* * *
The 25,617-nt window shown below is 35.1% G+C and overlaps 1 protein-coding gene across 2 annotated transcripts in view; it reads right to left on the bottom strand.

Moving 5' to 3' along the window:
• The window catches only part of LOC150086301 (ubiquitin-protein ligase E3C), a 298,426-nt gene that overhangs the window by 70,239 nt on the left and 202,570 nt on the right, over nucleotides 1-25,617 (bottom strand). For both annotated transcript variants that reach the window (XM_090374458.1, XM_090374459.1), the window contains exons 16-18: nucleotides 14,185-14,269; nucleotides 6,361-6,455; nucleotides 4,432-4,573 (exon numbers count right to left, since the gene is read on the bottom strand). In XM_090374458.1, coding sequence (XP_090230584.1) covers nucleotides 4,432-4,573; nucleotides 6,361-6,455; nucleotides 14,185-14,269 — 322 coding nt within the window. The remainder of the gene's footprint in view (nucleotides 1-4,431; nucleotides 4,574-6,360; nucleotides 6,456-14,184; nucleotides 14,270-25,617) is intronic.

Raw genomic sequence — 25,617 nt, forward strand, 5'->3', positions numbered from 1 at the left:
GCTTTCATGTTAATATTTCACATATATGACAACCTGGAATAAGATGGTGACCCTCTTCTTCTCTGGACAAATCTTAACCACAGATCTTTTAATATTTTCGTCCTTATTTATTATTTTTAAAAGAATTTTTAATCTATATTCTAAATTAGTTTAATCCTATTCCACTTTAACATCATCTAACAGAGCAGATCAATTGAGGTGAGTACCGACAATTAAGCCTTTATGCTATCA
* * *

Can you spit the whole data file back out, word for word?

The 25,617-nt window shown below is 35.1% G+C and overlaps 1 protein-coding gene across 2 annotated transcripts in view; it reads right to left on the bottom strand.

Moving 5' to 3' along the window:
• The window catches only part of LOC150086301 (ubiquitin-protein ligase E3C), a 298,426-nt gene that overhangs the window by 70,239 nt on the left and 202,570 nt on the right, over nucleotides 1-25,617 (bottom strand). For both annotated transcript variants that reach the window (XM_090374458.1, XM_090374459.1), the window contains exons 16-18: nucleotides 14,185-14,269; nucleotides 6,361-6,455; nucleotides 4,432-4,573 (exon numbers count right to left, since the gene is read on the bottom strand). In XM_090374458.1, coding sequence (XP_090230584.1) covers nucleotides 4,432-4,573; nucleotides 6,361-6,455; nucleotides 14,185-14,269 — 322 coding nt within the window. The remainder of the gene's footprint in view (nucleotides 1-4,431; nucleotides 4,574-6,360; nucleotides 6,456-14,184; nucleotides 14,270-25,617) is intronic.

Raw genomic sequence — 25,617 nt, forward strand, 5'->3', positions numbered from 1 at the left:
GCTTTCATGTTAATATTTCACATATATGACAACCTGGAATAAGATGGTGACCCTCTTCTTCTCTGGACAAATCTTAACCACAGATCTTTTAATATTTTCGTCCTTATTTATTATTTTTAAAAGAATTTTTAATCTATATTCTAAATTAGTTTAATCCTATTCCACTTTAACATCATCTAACAGAGCAGATCAATTGAGGTGAGTACCGACAATTAAGCCTTTATGCTATCA